4. Select the Configuration Properties > Advanced property page.

  5. Modify the LLVM Toolset Version property to your preferred version, and then choose OK to save your changes.

The LLVM Toolset Version property only appears when the LLVM platform toolset is selected.

You can set the toolset version for one or more projects by creating a Directory.build.props file. Then, add that file to the root folder of any project. Add it to the root solution folder to apply it to all projects in the solution. The file should look like this (but use your actual LLVM path):

<Project>
  <PropertyGroup>
    <LLVMToolsVersion>11.0.0</LLVMToolsVersion>
  </PropertyGroup>
</Project>

You can also combine this property with a custom LLVM location. For example, your Directory.build.props file could look like:

<Project>
  <PropertyGroup>
    <LLVMInstallDir>C:\MyLLVMRootDir</LLVMInstallDir>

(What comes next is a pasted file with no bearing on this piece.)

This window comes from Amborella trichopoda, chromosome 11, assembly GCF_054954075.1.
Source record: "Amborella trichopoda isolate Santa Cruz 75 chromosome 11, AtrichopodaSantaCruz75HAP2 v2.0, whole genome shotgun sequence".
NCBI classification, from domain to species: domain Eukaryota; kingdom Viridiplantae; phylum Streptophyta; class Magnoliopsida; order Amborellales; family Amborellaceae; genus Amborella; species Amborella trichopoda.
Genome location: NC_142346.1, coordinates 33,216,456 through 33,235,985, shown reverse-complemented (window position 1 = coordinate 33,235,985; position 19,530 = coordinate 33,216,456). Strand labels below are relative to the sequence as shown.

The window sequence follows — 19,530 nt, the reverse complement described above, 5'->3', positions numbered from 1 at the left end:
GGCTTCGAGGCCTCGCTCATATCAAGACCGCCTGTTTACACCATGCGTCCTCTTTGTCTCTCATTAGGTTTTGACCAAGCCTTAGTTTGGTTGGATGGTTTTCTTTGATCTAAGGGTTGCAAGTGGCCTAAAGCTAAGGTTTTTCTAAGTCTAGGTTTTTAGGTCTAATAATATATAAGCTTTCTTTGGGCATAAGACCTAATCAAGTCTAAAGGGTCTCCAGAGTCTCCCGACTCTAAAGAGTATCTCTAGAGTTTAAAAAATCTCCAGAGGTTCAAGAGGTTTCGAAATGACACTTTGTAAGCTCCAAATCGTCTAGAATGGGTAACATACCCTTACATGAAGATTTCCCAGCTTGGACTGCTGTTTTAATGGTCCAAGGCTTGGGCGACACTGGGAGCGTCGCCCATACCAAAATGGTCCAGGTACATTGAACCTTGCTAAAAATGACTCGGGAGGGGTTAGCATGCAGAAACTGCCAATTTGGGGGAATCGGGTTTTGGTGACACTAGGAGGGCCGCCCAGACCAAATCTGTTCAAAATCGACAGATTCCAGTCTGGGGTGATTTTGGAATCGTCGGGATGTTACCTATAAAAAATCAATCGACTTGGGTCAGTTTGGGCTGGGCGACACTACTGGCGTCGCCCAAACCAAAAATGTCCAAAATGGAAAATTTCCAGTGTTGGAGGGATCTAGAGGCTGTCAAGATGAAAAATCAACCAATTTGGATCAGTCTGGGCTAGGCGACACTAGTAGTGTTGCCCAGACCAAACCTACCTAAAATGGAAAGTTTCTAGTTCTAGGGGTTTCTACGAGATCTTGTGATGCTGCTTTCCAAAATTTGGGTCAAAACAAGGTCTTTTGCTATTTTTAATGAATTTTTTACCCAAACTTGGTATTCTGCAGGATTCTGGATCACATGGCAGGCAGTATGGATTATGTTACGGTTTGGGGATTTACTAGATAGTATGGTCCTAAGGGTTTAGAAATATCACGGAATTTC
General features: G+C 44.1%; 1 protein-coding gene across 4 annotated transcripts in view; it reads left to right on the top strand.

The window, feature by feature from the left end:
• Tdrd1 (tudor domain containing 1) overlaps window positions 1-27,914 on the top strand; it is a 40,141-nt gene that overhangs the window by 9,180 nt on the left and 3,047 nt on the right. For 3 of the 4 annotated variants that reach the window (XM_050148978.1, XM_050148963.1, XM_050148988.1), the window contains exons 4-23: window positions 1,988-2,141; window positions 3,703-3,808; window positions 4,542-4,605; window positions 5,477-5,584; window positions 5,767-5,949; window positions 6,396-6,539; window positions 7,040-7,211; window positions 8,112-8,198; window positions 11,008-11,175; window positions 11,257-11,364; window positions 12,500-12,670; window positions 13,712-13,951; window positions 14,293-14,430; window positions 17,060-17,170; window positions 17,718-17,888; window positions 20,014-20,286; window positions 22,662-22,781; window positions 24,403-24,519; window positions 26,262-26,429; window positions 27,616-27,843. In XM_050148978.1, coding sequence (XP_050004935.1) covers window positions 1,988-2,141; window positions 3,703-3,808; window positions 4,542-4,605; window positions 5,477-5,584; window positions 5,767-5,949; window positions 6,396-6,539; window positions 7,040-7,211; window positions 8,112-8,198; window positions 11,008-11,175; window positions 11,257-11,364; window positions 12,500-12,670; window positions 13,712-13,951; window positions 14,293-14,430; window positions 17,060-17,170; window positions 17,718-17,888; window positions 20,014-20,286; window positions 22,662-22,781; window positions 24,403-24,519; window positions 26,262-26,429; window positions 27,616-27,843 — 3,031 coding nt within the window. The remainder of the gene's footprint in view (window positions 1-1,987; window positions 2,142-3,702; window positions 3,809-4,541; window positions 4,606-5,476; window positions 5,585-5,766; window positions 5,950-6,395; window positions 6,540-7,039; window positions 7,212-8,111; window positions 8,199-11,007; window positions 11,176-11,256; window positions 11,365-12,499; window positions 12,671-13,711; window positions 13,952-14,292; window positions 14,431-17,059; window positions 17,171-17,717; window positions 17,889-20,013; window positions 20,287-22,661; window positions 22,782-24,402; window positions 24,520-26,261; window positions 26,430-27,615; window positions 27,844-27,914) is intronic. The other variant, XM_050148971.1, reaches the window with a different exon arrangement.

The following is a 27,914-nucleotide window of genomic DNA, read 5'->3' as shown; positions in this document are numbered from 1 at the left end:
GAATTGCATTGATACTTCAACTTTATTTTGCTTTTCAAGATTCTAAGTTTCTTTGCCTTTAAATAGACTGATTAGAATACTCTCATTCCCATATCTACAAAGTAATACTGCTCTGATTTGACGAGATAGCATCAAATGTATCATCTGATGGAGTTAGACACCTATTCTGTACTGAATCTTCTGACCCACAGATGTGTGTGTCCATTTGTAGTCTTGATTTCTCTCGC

<LLVMToolsVersion>11.0.0</LLVMToolsVersion>
  </PropertyGroup>
</Project>

When you add a Directory.build.props file, the settings appear as the default in the project Property Pages dialog. However, changes to these properties in Visual Studio override the settings in the Directory.build.props file.

Set additional properties, edit, build, and debug

After you have set up a Clang configuration, right-click again on the project node and choose Reload project. You can now build and debug the project using the Clang tools. Visual Studio detects that you're using the Clang compiler and provides IntelliSense, highlighting, navigation, and other editing features. Errors and warnings are displayed in the Output Window. The project property pages for a Clang configuration are similar to the ones for MSVC. However, some compiler-dependent features such as Edit and Continue aren't available for Clang configurations. You can set a Clang compiler or linker option that isn't available in the property pages. Add it manually in the property pages under Configuration Properties > C/C++ (or Linker) > Command Line > Additional Options.

When debugging, you can use breakpoints, memory and data visualization, and most other debugging features.

Clang debugging